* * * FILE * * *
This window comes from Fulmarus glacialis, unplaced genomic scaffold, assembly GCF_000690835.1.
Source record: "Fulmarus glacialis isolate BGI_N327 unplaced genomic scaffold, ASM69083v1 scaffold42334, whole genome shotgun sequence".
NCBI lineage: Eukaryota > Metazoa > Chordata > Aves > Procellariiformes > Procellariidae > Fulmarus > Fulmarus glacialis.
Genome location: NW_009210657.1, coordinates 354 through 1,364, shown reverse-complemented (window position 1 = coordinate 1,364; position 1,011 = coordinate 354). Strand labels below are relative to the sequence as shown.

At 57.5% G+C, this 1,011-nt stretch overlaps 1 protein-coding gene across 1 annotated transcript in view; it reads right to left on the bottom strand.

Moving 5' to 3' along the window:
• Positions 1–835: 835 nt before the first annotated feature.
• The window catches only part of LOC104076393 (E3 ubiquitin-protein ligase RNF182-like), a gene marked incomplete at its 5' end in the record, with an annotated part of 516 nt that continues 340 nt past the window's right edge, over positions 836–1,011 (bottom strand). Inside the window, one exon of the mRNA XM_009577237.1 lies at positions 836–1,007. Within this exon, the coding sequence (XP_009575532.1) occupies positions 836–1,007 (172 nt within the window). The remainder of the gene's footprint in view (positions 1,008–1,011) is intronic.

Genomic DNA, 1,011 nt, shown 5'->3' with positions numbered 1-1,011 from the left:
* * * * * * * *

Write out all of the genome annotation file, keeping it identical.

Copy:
This window comes from Fulmarus glacialis, unplaced genomic scaffold, assembly GCF_000690835.1.
Source record: "Fulmarus glacialis isolate BGI_N327 unplaced genomic scaffold, ASM69083v1 scaffold42334, whole genome shotgun sequence".
NCBI lineage: Eukaryota > Metazoa > Chordata > Aves > Procellariiformes > Procellariidae > Fulmarus > Fulmarus glacialis.
Genome location: NW_009210657.1, coordinates 354 through 1,364, shown reverse-complemented (window position 1 = coordinate 1,364; position 1,011 = coordinate 354). Strand labels below are relative to the sequence as shown.

At 57.5% G+C, this 1,011-nt stretch overlaps 1 protein-coding gene across 1 annotated transcript in view; it reads right to left on the bottom strand.

Moving 5' to 3' along the window:
• Positions 1–835: 835 nt before the first annotated feature.
• The window catches only part of LOC104076393 (E3 ubiquitin-protein ligase RNF182-like), a gene marked incomplete at its 5' end in the record, with an annotated part of 516 nt that continues 340 nt past the window's right edge, over positions 836–1,011 (bottom strand). Inside the window, one exon of the mRNA XM_009577237.1 lies at positions 836–1,007. Within this exon, the coding sequence (XP_009575532.1) occupies positions 836–1,007 (172 nt within the window). The remainder of the gene's footprint in view (positions 1,008–1,011) is intronic.

Genomic DNA, 1,011 nt, shown 5'->3' with positions numbered 1-1,011 from the left: